Notifications are the enemy of peace. Even if you’ve promised yourself a day off, seeing an email drop down onto your home screen with the subject line ‘URGENT’ instantly plays your hand for you. Knowing that somebody is waiting on something from you suspends you in a timeline where you’re simply waiting to work, and in this timeline the stress begins to mount because you just want to get it done.
Whether it be a new item in your outlook, and Insta DM or 45 messages from the WhatsApp group chat, making yourself accessible around the clock means you never get any time off. There is no daily digital detox. You wake up, and you’re online. You go to sleep, and your online presence keeps working without you, stacking up all the things you’ve missed so that you can sync right back in the moment your alarm goes off. Then you wake up, and you’re online again.
Luckily for me, Hannah Gale recently introduced me to the ‘Do Not Disturb’ feature on my iPhone, which essentially means that if I’m not actively scrolling through my phone, uploading or watching puppy videos on Twitter, no notifications will flash up and grab my attention. Not only is this great for avoiding that sudden bright light at night time, it also means that if I put my locked phone down, I won’t be distracted by a retweet or new email every time a new notification comes through. It means that, if on a Sunday, I want to really enjoy some down-time, all incoming calls will go straight to voicemail and my phone won’t illuminate with every quick request or unnecessary group email.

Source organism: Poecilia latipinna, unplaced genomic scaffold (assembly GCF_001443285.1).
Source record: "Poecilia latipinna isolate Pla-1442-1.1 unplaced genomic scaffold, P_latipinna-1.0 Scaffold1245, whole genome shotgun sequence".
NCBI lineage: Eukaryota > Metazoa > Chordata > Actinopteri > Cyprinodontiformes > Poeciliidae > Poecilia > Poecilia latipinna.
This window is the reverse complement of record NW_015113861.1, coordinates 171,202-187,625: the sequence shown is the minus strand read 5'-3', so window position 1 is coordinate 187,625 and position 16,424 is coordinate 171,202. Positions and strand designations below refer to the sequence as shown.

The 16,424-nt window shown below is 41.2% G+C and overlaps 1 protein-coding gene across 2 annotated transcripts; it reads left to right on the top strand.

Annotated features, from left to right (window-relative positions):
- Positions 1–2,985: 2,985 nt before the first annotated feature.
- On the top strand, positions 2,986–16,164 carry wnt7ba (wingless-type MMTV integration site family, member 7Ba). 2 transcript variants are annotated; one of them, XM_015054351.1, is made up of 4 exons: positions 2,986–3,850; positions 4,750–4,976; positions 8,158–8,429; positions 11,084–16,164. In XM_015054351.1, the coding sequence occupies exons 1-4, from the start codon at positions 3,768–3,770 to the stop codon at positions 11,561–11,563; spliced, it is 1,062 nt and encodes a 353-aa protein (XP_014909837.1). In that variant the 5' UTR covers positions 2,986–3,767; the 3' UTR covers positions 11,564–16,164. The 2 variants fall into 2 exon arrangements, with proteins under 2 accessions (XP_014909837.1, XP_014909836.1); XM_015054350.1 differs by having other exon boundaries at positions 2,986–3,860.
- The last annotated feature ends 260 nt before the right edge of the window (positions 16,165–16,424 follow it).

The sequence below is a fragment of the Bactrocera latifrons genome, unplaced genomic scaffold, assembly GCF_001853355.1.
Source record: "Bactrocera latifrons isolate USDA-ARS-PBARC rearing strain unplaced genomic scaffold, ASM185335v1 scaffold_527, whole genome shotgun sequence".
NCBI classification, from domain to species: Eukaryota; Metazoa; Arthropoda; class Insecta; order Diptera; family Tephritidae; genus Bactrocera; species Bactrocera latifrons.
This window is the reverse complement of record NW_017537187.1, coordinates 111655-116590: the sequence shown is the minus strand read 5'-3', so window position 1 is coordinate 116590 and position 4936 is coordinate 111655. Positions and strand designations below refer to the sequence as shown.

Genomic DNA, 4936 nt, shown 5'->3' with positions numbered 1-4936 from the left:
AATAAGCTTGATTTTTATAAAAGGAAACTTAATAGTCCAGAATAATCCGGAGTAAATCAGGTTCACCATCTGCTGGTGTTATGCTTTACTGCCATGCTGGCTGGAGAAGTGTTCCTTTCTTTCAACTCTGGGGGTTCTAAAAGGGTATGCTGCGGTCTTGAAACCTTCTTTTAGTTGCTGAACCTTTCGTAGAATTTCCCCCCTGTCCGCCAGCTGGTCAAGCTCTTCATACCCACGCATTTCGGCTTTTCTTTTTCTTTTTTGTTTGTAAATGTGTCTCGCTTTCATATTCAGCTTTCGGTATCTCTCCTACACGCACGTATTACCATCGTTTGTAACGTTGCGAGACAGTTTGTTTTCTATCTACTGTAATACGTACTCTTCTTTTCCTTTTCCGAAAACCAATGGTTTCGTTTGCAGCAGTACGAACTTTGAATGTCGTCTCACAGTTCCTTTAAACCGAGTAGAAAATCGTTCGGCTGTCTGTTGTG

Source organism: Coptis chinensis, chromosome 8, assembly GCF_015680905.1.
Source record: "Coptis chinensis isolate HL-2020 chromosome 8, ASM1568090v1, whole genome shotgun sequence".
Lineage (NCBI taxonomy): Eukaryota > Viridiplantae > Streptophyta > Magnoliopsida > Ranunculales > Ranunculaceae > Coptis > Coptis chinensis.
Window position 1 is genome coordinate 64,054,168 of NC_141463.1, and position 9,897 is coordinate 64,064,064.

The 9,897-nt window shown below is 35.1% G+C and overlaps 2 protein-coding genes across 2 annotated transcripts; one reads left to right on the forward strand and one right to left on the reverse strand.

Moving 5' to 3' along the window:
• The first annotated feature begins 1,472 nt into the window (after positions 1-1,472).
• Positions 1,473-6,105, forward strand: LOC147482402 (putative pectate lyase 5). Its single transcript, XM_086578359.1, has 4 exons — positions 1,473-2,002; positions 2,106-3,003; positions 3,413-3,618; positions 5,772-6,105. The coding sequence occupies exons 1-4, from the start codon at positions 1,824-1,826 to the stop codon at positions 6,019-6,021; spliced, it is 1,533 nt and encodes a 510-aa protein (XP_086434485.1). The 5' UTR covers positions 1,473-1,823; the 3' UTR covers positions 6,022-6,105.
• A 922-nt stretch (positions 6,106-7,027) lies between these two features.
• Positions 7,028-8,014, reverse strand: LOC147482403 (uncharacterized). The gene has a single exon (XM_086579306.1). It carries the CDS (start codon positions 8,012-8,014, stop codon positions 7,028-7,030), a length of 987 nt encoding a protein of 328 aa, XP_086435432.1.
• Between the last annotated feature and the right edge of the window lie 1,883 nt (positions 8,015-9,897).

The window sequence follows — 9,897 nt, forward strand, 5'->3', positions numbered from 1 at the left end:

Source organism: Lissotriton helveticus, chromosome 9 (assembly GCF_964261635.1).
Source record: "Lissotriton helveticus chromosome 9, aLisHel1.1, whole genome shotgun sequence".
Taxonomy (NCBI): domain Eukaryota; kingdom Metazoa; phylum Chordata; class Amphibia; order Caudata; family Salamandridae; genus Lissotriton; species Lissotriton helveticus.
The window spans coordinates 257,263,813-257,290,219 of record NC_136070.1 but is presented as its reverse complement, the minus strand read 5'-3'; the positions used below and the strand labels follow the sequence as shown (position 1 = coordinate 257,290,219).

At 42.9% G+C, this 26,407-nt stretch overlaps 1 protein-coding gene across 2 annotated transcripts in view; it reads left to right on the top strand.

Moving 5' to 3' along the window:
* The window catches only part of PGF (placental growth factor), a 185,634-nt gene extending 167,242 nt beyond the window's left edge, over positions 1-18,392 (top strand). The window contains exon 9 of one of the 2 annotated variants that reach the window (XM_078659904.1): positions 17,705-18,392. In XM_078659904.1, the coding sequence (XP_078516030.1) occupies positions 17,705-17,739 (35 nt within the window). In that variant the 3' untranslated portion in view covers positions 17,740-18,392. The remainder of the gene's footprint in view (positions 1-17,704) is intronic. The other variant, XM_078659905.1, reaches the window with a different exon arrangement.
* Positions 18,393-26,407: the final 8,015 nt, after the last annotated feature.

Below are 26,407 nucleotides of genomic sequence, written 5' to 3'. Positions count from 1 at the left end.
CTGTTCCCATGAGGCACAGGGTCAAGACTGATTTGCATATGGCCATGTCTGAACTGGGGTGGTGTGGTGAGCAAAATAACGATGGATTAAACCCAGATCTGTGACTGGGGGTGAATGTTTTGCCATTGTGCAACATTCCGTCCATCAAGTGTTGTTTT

It means that I can take a guilt-free step away from my digital existence, and it allows me to make an important statement to myself that certain periods of time are truly my own, and not shared with the whoever can get in touch with me via an email or 11 digit number.
If you do anything this week, give yourself three hours of Do Not Disturb time. A day, even. Take a 24 hours off, take a step back, and unplug. You might just realise how unconnected you’ve been.